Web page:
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A Saudi-led bid to dilute the Muslim Brotherhood's influence over Syria's main opposition has thrown the group into disarray, dissidents said Saturday, with some even warning that the power tussle is "killing" the group.
Syria's main opposition National Coalition has been meeting for three days in Istanbul. Among key items on its agenda was a debate on whether it should hold peace talks with the regime under a US-Russia mooted initiative dubbed Geneva 2.
But a bid by Saudi Arabia to weaken the Muslim Brotherhood and to hold sway over the Coalition has overshadowed the debate, dissidents said.
"You have Saudi Arabia and the United Arab Emirates pushing to include up to 30 new members in the National Coalition," said one Coalition member on condition of anonymity.
"Their goal is to downsize the Muslim Brotherhood's influence over the group," he said.
"On the other hand you have Turkey, Qatar and to an extent France backing the Coalition as it stands," he added, describing perceptions that Islamists control the Coalition as "exaggerated".
Another Coalition member told AFP that Saudi Arabia and the United States have even threatened to cut off support if the opposition refused to admit the new members they were backing.
"We are being threatened that they will not give us any money or even weapons, and even that (Syrian President) Bashar al-Assad will stay in power if we don't allow this expansion.
"This is scandalous. This competition for power is killing the Syrian opposition," he said on condition of anonymity.
The National Coalition is currently dominated by the Syrian National Council, in which the main political bloc is the Muslim Brotherhood.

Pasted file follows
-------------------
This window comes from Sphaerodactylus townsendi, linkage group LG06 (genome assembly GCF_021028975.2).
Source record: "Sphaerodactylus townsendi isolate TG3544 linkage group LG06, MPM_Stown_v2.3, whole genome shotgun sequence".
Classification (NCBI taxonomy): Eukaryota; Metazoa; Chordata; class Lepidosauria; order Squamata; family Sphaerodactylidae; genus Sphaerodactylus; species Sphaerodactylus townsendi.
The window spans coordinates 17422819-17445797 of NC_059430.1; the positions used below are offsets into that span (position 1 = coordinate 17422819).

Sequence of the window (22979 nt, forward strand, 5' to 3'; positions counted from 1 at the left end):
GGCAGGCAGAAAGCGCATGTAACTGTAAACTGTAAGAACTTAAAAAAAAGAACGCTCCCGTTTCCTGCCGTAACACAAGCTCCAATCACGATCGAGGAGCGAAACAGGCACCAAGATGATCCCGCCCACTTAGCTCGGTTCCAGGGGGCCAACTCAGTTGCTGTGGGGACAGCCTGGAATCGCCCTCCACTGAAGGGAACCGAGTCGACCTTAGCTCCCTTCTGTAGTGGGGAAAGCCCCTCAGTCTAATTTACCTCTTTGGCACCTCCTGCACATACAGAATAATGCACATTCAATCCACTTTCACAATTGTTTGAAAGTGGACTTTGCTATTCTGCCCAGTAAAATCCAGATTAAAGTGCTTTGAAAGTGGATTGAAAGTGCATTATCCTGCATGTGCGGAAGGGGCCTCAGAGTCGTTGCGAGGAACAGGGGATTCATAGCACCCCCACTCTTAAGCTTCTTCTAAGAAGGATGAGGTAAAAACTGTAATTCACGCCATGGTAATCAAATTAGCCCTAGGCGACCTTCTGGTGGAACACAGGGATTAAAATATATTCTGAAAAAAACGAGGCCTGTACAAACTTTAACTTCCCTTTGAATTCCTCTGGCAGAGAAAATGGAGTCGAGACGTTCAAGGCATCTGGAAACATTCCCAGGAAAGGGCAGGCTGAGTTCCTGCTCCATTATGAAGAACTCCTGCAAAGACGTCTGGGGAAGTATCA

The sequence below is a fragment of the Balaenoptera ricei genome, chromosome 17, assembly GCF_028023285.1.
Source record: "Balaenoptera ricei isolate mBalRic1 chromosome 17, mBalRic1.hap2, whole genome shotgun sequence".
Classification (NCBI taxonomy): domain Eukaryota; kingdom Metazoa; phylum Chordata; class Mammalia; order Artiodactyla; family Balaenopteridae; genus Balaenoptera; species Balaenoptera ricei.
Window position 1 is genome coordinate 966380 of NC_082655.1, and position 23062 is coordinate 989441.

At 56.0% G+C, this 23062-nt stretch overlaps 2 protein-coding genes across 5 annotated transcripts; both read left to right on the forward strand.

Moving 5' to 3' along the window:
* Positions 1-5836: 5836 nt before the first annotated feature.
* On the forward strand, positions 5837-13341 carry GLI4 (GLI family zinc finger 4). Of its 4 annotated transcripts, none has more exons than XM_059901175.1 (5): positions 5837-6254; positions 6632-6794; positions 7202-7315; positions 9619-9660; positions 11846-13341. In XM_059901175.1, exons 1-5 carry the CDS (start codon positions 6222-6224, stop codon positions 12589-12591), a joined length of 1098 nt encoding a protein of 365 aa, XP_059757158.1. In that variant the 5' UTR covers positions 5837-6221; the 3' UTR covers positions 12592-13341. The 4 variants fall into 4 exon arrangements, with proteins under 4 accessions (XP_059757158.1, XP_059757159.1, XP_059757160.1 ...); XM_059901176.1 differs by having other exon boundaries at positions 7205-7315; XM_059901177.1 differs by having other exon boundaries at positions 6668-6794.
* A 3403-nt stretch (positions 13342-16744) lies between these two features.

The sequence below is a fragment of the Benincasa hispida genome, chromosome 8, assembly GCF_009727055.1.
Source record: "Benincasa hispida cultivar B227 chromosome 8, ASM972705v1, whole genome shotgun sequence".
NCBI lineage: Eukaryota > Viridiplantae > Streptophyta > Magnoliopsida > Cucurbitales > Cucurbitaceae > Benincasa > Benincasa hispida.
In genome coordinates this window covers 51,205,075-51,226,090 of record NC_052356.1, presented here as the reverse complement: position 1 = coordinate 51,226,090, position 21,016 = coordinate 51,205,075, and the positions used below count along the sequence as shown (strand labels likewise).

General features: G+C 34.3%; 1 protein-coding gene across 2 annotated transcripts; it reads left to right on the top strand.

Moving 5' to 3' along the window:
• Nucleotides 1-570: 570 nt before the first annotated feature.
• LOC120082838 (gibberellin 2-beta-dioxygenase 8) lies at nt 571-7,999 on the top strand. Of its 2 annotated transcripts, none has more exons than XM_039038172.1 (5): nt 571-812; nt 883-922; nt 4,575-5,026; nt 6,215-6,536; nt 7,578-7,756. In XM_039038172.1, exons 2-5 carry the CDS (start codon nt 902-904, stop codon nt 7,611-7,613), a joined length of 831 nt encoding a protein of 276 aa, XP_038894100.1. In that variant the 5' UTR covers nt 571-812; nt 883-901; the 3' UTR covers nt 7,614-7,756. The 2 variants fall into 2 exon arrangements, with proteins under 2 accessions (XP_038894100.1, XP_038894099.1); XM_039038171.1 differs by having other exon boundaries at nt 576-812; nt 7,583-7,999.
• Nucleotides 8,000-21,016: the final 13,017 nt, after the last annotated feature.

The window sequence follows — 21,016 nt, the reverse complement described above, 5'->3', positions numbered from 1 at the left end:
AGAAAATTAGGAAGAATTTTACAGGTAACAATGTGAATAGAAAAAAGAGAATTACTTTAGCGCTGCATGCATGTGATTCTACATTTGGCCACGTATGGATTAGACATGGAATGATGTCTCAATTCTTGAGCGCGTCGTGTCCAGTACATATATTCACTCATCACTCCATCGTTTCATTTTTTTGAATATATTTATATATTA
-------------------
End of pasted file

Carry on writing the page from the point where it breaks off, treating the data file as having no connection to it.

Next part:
A Muslim Brotherhood member of the Coalition, Mohammed Faruk Tayfur, declined to comment when asked about the power tussle.
Founded in Egypt in 1928, the Brotherhood's presence in Syria was crushed by Assad's father Hafez al-Assad, and its Syrian branch has since operated from exile.
Qatar and Turkey, whose leaders are close to the Brotherhood, back the Islamist movement.
Conservative Saudi Arabia however, opposes it and supports more radical Islamist rebel groups on the ground.
Opposition figures see Saudi Arabia as simply seeking to reclaim its historic role of regional powerhouse.
In Istanbul, Saudi Arabia and its allies are pushing the Coalition to admit a new list of members proposed by veteran secular dissident Michel Kilo. If accepted, the Muslim Brotherhood would lose its sway in the Coalition.
But Kilo and his allies have proven to be controversial.
One Coalition member, Samir Nashar, described Kilo's allies as "too ready to dialogue with the regime, and that's why we resist his entry".
But the official command of the rebel Free Syrian Army backs Kilo's bid.
"Yesterday we were in a meeting with (FSA command chief) Selim Idriss, Michel Kilo and several other patriotic personalities from Kilo's list. We saw he is a fighter, a patriot," FSA political and media coordinator Louay Muqdad told AFP.
Kilo's list reportedly includes several women as well as members of Syria's numerous ethnic and religious minorities.
"The regional fights for influence and over who gets to go to Geneva 2 is the real issue here," said a Coalition member who spoke on condition of anonymity.
"If Kilo's list gets accepted, then it will dominate the Coalition. The reason for this deadlock is because everyone wants to call the shots when the Geneva 2 negotiations start," said a dissident from northern Syria who is not a member of the Coalition.
For him, the infighting is a "reflection of what is happening in Syria now, a sectarian war".
"It is a war for dominance now between the Sunni majority and the minorities," he claimed.
Asked why conservative Saudi Arabia was supporting a more liberal list, he said: "They don't care about ideology. They're just looking for a way to exert influence."
Russia, a key backer of Assad, said Friday the regime had agreed "in principle" to attend a US-Russian proposed peace conference.
But the Coalition has so far held fast to its view that no negotiations are possible unless it is given international guarantees that talks would lead to Assad's departure.
The Damascus government counters that it wants assurances that the president's fate will not be a subject of debate at any peace talks.
The Coalition, which depends on foreign backing, has long been marred by regional rivalries that play out through disagreements among its members.